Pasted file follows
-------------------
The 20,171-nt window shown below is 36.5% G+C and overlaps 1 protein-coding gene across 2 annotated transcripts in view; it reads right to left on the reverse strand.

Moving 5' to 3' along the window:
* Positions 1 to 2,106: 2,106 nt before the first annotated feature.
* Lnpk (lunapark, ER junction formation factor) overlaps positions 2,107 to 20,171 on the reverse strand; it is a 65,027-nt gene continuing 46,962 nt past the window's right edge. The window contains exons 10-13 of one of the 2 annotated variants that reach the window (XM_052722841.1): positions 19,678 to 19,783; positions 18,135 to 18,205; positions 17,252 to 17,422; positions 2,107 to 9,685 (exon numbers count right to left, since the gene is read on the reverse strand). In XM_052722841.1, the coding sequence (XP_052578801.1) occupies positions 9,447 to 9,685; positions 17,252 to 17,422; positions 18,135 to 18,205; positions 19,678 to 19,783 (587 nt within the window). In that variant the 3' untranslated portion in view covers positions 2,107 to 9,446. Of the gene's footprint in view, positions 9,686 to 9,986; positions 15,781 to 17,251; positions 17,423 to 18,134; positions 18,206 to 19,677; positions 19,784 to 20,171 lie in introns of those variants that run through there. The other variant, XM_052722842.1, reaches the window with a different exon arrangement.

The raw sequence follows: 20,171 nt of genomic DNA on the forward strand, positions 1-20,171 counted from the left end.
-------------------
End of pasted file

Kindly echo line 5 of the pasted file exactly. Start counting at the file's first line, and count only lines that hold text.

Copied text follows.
The raw sequence follows: 20,171 nt of genomic DNA on the forward strand, positions 1-20,171 counted from the left end.